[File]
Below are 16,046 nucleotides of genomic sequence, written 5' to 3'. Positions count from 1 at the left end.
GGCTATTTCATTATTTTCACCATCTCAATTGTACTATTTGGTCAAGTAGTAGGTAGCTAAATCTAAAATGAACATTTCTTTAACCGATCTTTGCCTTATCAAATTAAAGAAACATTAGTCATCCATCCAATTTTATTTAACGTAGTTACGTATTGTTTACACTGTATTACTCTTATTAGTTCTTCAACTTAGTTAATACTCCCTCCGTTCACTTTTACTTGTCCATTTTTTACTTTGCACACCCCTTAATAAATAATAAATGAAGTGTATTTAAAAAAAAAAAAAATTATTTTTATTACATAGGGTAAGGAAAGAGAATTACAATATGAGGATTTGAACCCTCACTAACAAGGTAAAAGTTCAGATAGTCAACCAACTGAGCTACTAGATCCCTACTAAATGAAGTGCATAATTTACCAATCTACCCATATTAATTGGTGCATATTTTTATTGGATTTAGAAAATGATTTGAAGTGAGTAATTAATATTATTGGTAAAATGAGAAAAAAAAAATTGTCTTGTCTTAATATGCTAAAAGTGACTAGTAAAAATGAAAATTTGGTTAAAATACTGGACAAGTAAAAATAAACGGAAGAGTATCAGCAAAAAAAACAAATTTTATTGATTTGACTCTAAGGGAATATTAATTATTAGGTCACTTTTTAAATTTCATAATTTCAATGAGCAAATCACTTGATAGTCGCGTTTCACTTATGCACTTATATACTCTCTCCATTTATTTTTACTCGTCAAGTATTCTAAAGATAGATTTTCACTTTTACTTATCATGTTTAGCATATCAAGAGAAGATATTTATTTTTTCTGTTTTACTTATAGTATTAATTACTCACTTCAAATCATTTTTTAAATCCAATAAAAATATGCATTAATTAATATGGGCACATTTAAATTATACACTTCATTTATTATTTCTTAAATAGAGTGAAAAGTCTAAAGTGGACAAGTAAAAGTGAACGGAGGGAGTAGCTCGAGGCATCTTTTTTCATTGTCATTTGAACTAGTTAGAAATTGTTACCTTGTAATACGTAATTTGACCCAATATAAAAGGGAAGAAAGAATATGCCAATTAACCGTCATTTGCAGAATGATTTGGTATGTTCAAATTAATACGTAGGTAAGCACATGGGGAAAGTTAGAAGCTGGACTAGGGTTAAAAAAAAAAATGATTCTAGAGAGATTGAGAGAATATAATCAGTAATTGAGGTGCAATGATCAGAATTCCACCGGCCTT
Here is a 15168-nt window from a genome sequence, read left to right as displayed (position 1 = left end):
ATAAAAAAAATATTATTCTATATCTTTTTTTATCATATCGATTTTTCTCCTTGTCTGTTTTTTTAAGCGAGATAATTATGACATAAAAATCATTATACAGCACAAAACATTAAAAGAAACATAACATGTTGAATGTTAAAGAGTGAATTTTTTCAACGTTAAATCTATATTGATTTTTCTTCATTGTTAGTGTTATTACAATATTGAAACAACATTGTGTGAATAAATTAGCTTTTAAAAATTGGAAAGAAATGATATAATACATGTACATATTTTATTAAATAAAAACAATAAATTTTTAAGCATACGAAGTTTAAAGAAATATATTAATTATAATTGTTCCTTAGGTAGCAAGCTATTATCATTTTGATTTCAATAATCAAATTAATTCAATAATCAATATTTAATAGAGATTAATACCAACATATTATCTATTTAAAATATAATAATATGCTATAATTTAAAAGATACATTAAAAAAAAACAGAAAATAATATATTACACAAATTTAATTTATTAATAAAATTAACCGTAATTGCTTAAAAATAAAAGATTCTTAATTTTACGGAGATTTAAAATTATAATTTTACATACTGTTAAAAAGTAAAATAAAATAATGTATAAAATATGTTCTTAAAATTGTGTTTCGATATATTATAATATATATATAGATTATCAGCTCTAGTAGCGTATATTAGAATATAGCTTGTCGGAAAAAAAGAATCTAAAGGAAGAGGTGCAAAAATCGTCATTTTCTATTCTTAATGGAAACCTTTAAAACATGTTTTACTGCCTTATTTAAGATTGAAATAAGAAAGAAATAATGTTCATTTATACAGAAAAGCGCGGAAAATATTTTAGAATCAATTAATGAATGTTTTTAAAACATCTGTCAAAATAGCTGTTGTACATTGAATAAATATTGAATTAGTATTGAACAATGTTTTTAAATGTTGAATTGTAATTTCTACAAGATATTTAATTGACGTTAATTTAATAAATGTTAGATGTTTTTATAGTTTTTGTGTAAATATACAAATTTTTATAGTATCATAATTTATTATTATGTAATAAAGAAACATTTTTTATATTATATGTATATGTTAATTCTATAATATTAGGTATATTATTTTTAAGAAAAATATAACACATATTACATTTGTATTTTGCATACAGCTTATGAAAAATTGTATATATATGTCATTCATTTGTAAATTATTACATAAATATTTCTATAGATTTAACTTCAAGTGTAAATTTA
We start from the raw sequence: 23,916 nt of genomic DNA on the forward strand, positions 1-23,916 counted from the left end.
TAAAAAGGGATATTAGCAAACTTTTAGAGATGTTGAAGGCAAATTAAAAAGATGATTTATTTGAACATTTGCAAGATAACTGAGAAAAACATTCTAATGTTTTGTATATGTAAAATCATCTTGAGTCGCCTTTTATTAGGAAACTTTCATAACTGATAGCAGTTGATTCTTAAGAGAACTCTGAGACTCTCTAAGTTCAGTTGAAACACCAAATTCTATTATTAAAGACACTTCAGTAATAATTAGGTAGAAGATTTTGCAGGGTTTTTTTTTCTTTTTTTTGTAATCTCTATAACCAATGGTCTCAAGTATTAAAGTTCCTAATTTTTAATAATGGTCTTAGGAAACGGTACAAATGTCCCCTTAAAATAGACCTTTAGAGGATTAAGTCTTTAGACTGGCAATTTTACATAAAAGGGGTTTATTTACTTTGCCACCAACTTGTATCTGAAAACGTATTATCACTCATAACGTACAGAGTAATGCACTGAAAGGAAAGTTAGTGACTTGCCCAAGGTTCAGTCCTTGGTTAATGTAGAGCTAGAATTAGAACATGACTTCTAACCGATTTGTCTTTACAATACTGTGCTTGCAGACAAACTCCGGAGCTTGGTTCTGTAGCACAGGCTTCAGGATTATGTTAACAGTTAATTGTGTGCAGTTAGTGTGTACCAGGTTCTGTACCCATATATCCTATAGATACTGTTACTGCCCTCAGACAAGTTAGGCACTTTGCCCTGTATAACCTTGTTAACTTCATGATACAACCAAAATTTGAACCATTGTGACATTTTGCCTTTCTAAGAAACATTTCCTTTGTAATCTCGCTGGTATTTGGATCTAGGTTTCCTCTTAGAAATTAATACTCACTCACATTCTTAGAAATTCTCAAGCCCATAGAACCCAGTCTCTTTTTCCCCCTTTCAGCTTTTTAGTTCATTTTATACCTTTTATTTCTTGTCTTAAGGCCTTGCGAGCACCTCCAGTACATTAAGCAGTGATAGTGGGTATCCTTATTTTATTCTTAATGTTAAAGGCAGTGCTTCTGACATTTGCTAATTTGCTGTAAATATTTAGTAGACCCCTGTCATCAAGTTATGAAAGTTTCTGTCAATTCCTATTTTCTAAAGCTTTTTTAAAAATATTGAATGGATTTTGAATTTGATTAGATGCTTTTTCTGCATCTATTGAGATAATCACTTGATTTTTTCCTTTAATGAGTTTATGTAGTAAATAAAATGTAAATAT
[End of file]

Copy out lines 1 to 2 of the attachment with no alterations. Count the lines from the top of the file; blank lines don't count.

Below are 16,046 nucleotides of genomic sequence, written 5' to 3'. Positions count from 1 at the left end.
GGCTATTTCATTATTTTCACCATCTCAATTGTACTATTTGGTCAAGTAGTAGGTAGCTAAATCTAAAATGAACATTTCTTTAACCGATCTTTGCCTTATCAAATTAAAGAAACATTAGTCATCCATCCAATTTTATTTAACGTAGTTACGTATTGTTTACACTGTATTACTCTTATTAGTTCTTCAACTTAGTTAATACTCCCTCCGTTCACTTTTACTTGTCCATTTTTTACTTTGCACACCCCTTAATAAATAATAAATGAAGTGTATTTAAAAAAAAAAAAAATTATTTTTATTACATAGGGTAAGGAAAGAGAATTACAATATGAGGATTTGAACCCTCACTAACAAGGTAAAAGTTCAGATAGTCAACCAACTGAGCTACTAGATCCCTACTAAATGAAGTGCATAATTTACCAATCTACCCATATTAATTGGTGCATATTTTTATTGGATTTAGAAAATGATTTGAAGTGAGTAATTAATATTATTGGTAAAATGAGAAAAAAAAAATTGTCTTGTCTTAATATGCTAAAAGTGACTAGTAAAAATGAAAATTTGGTTAAAATACTGGACAAGTAAAAATAAACGGAAGAGTATCAGCAAAAAAAACAAATTTTATTGATTTGACTCTAAGGGAATATTAATTATTAGGTCACTTTTTAAATTTCATAATTTCAATGAGCAAATCACTTGATAGTCGCGTTTCACTTATGCACTTATATACTCTCTCCATTTATTTTTACTCGTCAAGTATTCTAAAGATAGATTTTCACTTTTACTTATCATGTTTAGCATATCAAGAGAAGATATTTATTTTTTCTGTTTTACTTATAGTATTAATTACTCACTTCAAATCATTTTTTAAATCCAATAAAAATATGCATTAATTAATATGGGCACATTTAAATTATACACTTCATTTATTATTTCTTAAATAGAGTGAAAAGTCTAAAGTGGACAAGTAAAAGTGAACGGAGGGAGTAGCTCGAGGCATCTTTTTTCATTGTCATTTGAACTAGTTAGAAATTGTTACCTTGTAATACGTAATTTGACCCAATATAAAAGGGAAGAAAGAATATGCCAATTAACCGTCATTTGCAGAATGATTTGGTATGTTCAAATTAATACGTAGGTAAGCACATGGGGAAAGTTAGAAGCTGGACTAGGGTTAAAAAAAAAAATGATTCTAGAGAGATTGAGAGAATATAATCAGTAATTGAGGTGCAATGATCAGAATTCCACCGGCCTT